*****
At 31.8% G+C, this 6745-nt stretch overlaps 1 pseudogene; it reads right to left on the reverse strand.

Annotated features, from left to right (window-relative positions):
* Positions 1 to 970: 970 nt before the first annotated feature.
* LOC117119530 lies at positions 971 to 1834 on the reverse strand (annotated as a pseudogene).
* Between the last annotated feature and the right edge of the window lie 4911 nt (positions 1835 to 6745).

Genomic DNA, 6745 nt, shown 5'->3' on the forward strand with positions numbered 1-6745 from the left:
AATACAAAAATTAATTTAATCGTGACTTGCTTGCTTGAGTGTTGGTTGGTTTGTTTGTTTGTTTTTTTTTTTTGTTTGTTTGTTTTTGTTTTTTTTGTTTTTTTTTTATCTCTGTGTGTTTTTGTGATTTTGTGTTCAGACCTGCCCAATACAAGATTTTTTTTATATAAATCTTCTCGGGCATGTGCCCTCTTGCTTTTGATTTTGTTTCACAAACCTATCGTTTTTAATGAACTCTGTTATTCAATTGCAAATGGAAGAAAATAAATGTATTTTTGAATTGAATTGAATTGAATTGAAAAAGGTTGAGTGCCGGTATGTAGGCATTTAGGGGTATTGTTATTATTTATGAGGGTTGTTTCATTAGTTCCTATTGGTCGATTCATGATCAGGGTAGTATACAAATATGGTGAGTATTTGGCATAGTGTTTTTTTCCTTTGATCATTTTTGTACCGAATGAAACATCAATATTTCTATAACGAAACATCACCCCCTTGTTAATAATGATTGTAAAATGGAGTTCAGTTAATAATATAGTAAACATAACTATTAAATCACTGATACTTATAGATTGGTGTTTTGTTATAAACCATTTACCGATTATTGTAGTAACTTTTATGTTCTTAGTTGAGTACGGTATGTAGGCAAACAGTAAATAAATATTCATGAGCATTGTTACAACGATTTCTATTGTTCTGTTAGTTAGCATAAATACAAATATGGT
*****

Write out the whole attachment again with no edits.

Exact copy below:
At 31.8% G+C, this 6745-nt stretch overlaps 1 pseudogene; it reads right to left on the reverse strand.

Annotated features, from left to right (window-relative positions):
* Positions 1 to 970: 970 nt before the first annotated feature.
* LOC117119530 lies at positions 971 to 1834 on the reverse strand (annotated as a pseudogene).
* Between the last annotated feature and the right edge of the window lie 4911 nt (positions 1835 to 6745).

Genomic DNA, 6745 nt, shown 5'->3' on the forward strand with positions numbered 1-6745 from the left:
AATACAAAAATTAATTTAATCGTGACTTGCTTGCTTGAGTGTTGGTTGGTTTGTTTGTTTGTTTTTTTTTTTTGTTTGTTTGTTTTTGTTTTTTTTGTTTTTTTTTTATCTCTGTGTGTTTTTGTGATTTTGTGTTCAGACCTGCCCAATACAAGATTTTTTTTATATAAATCTTCTCGGGCATGTGCCCTCTTGCTTTTGATTTTGTTTCACAAACCTATCGTTTTTAATGAACTCTGTTATTCAATTGCAAATGGAAGAAAATAAATGTATTTTTGAATTGAATTGAATTGAATTGAAAAAGGTTGAGTGCCGGTATGTAGGCATTTAGGGGTATTGTTATTATTTATGAGGGTTGTTTCATTAGTTCCTATTGGTCGATTCATGATCAGGGTAGTATACAAATATGGTGAGTATTTGGCATAGTGTTTTTTTCCTTTGATCATTTTTGTACCGAATGAAACATCAATATTTCTATAACGAAACATCACCCCCTTGTTAATAATGATTGTAAAATGGAGTTCAGTTAATAATATAGTAAACATAACTATTAAATCACTGATACTTATAGATTGGTGTTTTGTTATAAACCATTTACCGATTATTGTAGTAACTTTTATGTTCTTAGTTGAGTACGGTATGTAGGCAAACAGTAAATAAATATTCATGAGCATTGTTACAACGATTTCTATTGTTCTGTTAGTTAGCATAAATACAAATATGGT